startups

Value is King

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Kiley Doll, Goodman Lantern

It’s often easy for startups to lose sight of the basics. The many challenges startups face every day really blur the lines between priorities. It’s really easy to lose sight of what is most important.

You’ve heard of startups failing because they grew too fast, ran out of money, or failed to capture public interest. There are hundreds of articles out there that discuss these three common issues. The fact is that each of them can be traced back to poor sales strategies.

Startups often reach out for help with repairing their sales strategy. The best way to go about fixing the problem is to look closely at the way you’re talking to your clients. If you don’t talk to them in a way that grabs their attention, you’ll never get them to buy anything.

I have four methods that you can work through to turn your business around:
 

1. Hit the Ground Selling.

The best and brightest startup entrepreneurs often panic when they’re confronted with anything to do with sales. There are so many who lack confidence in their ability to sell, and it shows up in their work. The fact of the matter is that every single person is involved in selling every day. It doesn’t matter what your job title is, or what you spend the majority of your time on.

Every conversation you have involves selling in some form, whether it’s ideas, products, or services. Actual sales is no different. It’s a conversation that you hope will end in a sale. With this in mind, it’s important to remember that the best tactic to make people engage is to be truthful and authentic.


2. Create Actual Value.

When you realize that you’re always selling anyway, you need to give some serious thought to what it actually is that you’re selling. You need to realise the value that you and your product represent is far more important than the actual product itself.

Your clients aren’t going to buy from you unless your product offers the best value. That doesn’t just mean a low price point. You have to be better than your competitors in every way. They want to know what is in it for them. Are you saving them money, time, or simplifying their lives in another way? The most important part of this step is to make sure that the value your client sees in your product has to be greater than the price they paid for it.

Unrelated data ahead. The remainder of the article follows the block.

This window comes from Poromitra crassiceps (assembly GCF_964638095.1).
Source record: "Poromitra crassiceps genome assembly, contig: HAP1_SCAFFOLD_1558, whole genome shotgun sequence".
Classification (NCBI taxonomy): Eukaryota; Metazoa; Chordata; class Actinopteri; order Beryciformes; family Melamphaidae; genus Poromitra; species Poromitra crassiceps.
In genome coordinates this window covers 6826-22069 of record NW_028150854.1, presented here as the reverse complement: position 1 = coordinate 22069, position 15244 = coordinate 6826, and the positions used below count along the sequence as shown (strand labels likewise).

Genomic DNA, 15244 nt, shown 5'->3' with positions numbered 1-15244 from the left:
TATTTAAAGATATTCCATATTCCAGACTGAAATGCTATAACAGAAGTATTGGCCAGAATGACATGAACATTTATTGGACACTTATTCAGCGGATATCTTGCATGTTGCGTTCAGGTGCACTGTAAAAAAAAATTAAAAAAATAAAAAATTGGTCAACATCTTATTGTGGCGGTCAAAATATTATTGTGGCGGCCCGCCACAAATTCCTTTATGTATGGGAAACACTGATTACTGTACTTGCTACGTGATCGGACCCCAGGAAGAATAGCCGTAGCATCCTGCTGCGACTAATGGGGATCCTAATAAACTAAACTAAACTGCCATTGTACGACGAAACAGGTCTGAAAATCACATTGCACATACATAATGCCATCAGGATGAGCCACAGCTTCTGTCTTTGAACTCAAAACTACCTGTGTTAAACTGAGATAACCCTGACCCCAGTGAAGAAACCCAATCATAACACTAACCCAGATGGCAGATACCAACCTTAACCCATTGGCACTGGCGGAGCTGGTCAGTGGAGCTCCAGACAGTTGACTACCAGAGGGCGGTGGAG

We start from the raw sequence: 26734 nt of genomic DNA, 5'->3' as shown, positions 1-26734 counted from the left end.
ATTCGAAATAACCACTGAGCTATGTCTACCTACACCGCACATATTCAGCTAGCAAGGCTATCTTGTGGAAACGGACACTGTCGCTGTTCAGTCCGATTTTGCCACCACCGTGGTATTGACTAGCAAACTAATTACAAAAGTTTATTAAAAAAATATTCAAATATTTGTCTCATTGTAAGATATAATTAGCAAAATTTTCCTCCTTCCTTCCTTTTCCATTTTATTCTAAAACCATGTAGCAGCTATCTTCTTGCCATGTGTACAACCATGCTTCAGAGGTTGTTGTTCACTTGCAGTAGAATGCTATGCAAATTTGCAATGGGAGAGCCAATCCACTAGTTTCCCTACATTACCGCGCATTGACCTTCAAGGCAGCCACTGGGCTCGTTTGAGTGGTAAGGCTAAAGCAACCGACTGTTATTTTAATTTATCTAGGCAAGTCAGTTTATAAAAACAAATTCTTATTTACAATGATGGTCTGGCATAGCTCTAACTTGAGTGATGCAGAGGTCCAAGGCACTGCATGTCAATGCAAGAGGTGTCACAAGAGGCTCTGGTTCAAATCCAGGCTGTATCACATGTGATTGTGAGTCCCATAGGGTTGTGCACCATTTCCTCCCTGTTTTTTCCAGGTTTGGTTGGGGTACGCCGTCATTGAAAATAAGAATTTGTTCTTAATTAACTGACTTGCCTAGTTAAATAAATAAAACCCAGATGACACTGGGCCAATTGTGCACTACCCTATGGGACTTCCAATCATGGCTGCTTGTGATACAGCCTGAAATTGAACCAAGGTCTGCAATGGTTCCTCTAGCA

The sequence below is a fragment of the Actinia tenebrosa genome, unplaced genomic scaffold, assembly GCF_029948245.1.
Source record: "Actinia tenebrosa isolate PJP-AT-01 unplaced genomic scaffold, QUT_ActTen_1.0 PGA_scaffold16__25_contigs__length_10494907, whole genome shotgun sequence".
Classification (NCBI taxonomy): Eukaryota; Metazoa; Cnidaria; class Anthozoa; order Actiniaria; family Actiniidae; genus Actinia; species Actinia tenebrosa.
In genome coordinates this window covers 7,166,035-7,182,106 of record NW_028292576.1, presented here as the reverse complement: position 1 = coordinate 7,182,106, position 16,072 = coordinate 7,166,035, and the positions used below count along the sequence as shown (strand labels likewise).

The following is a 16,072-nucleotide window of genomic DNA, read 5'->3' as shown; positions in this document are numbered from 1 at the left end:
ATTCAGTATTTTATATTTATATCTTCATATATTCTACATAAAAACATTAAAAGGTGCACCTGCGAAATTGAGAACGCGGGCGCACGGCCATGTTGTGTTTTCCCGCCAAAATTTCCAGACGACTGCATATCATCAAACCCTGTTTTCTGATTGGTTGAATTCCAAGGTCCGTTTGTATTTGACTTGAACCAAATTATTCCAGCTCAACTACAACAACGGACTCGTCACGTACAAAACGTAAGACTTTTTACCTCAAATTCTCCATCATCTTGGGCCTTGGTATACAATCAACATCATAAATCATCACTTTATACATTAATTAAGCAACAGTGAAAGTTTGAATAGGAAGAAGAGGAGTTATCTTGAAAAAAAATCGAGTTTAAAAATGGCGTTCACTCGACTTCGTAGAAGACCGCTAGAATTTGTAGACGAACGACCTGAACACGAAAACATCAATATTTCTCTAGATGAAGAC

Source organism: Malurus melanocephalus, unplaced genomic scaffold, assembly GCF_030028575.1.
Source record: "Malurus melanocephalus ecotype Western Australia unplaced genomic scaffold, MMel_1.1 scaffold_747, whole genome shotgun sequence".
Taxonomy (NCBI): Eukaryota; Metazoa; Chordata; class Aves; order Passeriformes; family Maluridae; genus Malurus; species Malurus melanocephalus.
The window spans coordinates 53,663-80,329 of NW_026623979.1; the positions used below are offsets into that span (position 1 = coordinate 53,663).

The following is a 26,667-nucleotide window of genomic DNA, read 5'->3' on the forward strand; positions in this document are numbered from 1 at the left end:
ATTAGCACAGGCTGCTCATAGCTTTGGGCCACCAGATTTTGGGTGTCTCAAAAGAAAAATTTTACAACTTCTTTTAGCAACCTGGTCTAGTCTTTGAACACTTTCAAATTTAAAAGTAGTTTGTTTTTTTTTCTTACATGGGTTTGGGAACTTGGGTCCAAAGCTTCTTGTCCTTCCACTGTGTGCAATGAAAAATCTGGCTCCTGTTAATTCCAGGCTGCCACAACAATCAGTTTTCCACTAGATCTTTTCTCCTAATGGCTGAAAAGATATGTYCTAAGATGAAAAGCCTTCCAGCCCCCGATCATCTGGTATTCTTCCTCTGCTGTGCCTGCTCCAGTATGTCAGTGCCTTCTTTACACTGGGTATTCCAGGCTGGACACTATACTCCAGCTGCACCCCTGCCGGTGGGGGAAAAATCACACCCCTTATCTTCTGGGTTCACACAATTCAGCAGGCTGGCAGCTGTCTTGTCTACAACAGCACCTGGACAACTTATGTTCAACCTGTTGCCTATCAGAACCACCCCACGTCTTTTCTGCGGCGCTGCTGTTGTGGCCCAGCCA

3. Sell Really Well.

Innovation is fantastic. It’s an incredibly important part of every startup’s growth. The trouble is, it doesn’t always work. Most of the time it’s because the innovation you’re chasing doesn’t do anything to add value to your client’s experience. The trick is to listen to your customers, learn about their preferences, and give them what they want.

If you lose touch with your clients, you’ll be using all of your money and energy to supply them with things they don’t want or need. Innovate in line with your clients’ actual needs. They’ll know you’re paying attention and you’ll make money as a result. Think about your relationship with your customers like a friendship. Try every day to make a positive impact in their lives and they’ll thank you for it. It's a fantastic way to build loyalty.


4. Be Truly Useful.

Your startup’s success all depends on your sales performance. It’s a simple fact that carries a lot of importance. You’ll find it a lot easier to reach your goals if you break them down into a solid game plan. You need to track your sales and understand what your minimum sales need to be, what your optimal level would be, and how you intend to achieve these figures.

Ask yourself six basic questions, and you’ll find it a lot easier to figure your process out:

  1. Who are your clients?
  2. How are you finding them?
  3. How are you talking to them?
  4. Is your sales cycle too long?
  5. How many sales do you successfully close?
  6. How much does it cost you to reach each client?


You need to do yourself a favor and find the answers to each of these questions. Take some time to really work through these steps and you will see results. Bear in mind that it’s by no means a quick fix. You’ll need to regularly reevaluate your answers to these questions. It's easy to find time to make sure your goals are aligned with your strategy. It all begins with realizing that doing this will save you money and time in the long run.

Give it a try, and I know you’ll see the value of this process. Happy selling!

3 Keys to Succeed

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Raj Anand

 

Goodman Lantern

I’ve learned a lot from building up my own startup. I remember being pulled in every direction. The trick is to get your priorities in line, which isn’t always easy to achieve. There are three steps you can take to begin the process of reclaiming your time:

1. Pointless Meetings

You’ll find a growing number of meeting invitations sneaking into your inbox. Trust me, trying to attend them all is only going to burn you out. Losing momentum because you’re distracted isn’t healthy for your startup. You also need to make sure the meetings you do attend are productive. A clear agenda, an effective leader, and follow ups are good signs. Learn to value your own time and prioritize every day. 

2. Product Focus

Your whole business exists because of your products. Staying focused on your product every step of the way will ensure your priorities improve. Every decision should be based on the product and how it is experienced by the client. Every change must be checked and placed under strict quality control. Engage with your production process.